Boy on playground

Camp Sequoia’s Tips for Easing Social Isolation

Dr. Lew

Camp Psychologist

This blog is the second in a series of resources provided by teachers, social workers, clinicians and therapists from Camp Sequoia’s social skills leadership team. Check our strategies, courtesy of Dr. Lew, Camp Psychologist with 30 + years’ experience working with kids. 

Across the world, the pandemic has caused suffering and sacrifice as our daily lives have been drastically changed.  Many have become ill, and tragically, others have lost their fight against the virus.  We and our relatives, friends, and neighbors have suffered the loss of jobs, financial hardship, and struggled to survive over the last year. With all of these hardships, connecting with others has never been more important or more difficult. Mental health under the stresses of our “new normal” is important to consider, and reaching out to relatives, friends, church members, colleagues, community organizations, counselors, or psychologists for the support you need is a key way to cope.

If you are among the fortunate and haven’t been seriously impacted by the virus, you can be a great help and neighbor to those more seriously impacted.  What can those with fewer burdens do for our less fortunate neighbors?  Be an encouragement to others. Call friends, family, and loved ones on the phone, send them an email, or write a note to encourage others and let them know you’re there for them.  Simple kindnesses can go a long way for those suffering from social isolation, depression, anxiety, or other forms of mental ailments. We are all in this together, and small acts can make a huge difference. 

Suggestions to Ease Social Isolation Side Effects

If you have found that quarantining has made you or anyone you know feel closed in, limited, isolated, and cut off from activities enjoyed before the pandemic, here are a few suggestions for new ways to shake up your daily routines and reconnect with others:

Try Out Crossword Puzzles, Mental Riddles, or Jigsaw Puzzles

These activities can help stimulate the brain and take your mind off troubling matters.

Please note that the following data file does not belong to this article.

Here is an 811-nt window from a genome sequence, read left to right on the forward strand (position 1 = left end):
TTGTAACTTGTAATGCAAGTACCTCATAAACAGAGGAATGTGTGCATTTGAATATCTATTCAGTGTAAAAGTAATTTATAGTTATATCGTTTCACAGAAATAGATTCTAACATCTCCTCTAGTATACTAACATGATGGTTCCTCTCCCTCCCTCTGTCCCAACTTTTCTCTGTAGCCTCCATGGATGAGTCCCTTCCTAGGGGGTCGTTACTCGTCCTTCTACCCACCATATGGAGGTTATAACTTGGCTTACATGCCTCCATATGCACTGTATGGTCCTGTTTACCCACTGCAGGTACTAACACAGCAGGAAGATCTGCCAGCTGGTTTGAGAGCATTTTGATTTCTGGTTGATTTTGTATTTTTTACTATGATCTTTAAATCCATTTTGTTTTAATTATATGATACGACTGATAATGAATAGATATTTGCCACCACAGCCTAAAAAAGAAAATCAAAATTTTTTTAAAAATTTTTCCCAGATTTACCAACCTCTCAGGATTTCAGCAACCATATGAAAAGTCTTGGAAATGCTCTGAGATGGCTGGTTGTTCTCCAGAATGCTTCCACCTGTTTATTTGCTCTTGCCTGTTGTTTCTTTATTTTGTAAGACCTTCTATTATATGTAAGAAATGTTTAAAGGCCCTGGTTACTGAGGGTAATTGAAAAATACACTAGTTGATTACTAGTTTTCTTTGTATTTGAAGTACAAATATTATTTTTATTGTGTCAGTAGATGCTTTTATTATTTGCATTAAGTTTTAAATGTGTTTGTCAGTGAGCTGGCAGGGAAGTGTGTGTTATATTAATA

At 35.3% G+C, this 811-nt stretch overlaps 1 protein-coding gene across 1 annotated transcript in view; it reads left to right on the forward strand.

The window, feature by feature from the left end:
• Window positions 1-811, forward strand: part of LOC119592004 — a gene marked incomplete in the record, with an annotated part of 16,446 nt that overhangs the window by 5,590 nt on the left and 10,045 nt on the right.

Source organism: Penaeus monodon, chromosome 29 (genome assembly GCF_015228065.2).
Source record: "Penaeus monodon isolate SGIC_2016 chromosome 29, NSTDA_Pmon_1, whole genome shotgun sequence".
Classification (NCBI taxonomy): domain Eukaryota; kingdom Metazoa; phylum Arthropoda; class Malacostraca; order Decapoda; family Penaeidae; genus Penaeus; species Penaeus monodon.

Work on a Home Project or Repair

Everyone has a few miscellaneous house projects, whether it be a paint touch up job, a plumbing issue, or an appliance that doesn’t fully function because of that quick-fix band-aid solution you implemented years ago. 

Now that most of us spend more time at home, the little things that used to be minor inconveniences may be causing you additional stress. Now’s the time to tackle those projects! 

The Classic Spring Cleaning

As mentioned previously, with more time at home, the little things matter. Simple clutter could be one of the stressors weighing on your mental state now that we’re all spending more time at home. Little things, like sweeping, doing the dishes, organizing, washing the laundry, or even light dusting can help you feel accomplished and less stressed

Try Cooking or Baking Something New

Learning new baking or cooking techniques is a popular pandemic activity, and as a result, there are a ton of YouTube channels and websites dedicated to the activity. Browse the internet and try out something you’ve never tried before, as many people find it a great family activity or relaxing outlet.

Create a Home Workout

Working out has proven benefits on mental health. Of course, this doesn’t mean you need an in-house gym, but even a light workout built into your day can help with a positive perspective. Here are some different home workout services. Director Lux builds a regular biking regime into his day, for example.

Pick Up Reading or Writing

Cozily reading a book wrapped in a blanket with a hot beverage is the height of relaxation, and there’s no better time to get back into reading than a year like this one. Dive into a gripping series or informative novel, or even try your hand at writing or blogging. 

For example, Associate Director Reema even published a book during the pandemic as a way to keep her occupied. Don’t have time to commit to reading a whole book, or never been interested in reading? Try out short story installments or comics, like Webtoons, to occupy some free time, as they are released in free weekly episodes and have every genre from slice of life to mystery to drama to comedy. 

Write a Letter to a Friend

Try an old school way of connecting and send a few letters to friends. As we mentioned before, the little things count, and a few of our staff have enjoyed finding a pen pal to write to during the pandemic as a fun way to connect

Pick Up the Phone and Make a Call

Keeping in touch is key in hard times like these, so make some time to call relatives and friends. Try out a group meeting over Zoom or Discord, or set up a time to play virtual games with friends.

Try Out Drawing or Painting

Even if you aren’t a gifted artist, drawing and painting can be a relaxing and stress-relieving activity. It can also be a fun and messy family night!

Invest in an Instrument

Try learning a musical instrument! There are hundreds of online resources and free videos online providing music lessons. We’ve had kids experience a great deal of success here. Music can be a challenging but rewarding activity and allows humans to express themselves in a multitude of ways.

Discover New Music

Often humans habitually fall into musical patterns and listen to the same songs or artists repeatedly. Shake things up and look for new artists. YouTube recommended lists can help with this, or trying out Pandora’s new “discovery” feature can help find new artists and songs to branch into genres that can expand your horizons.

Above all, assume good intentions with your family and those around you. Know that this can be a tough time socially for both kids and adults. Remember to focus on the positive things and give yourself some grace with the things that are beyond your control. 

–Dr. Lew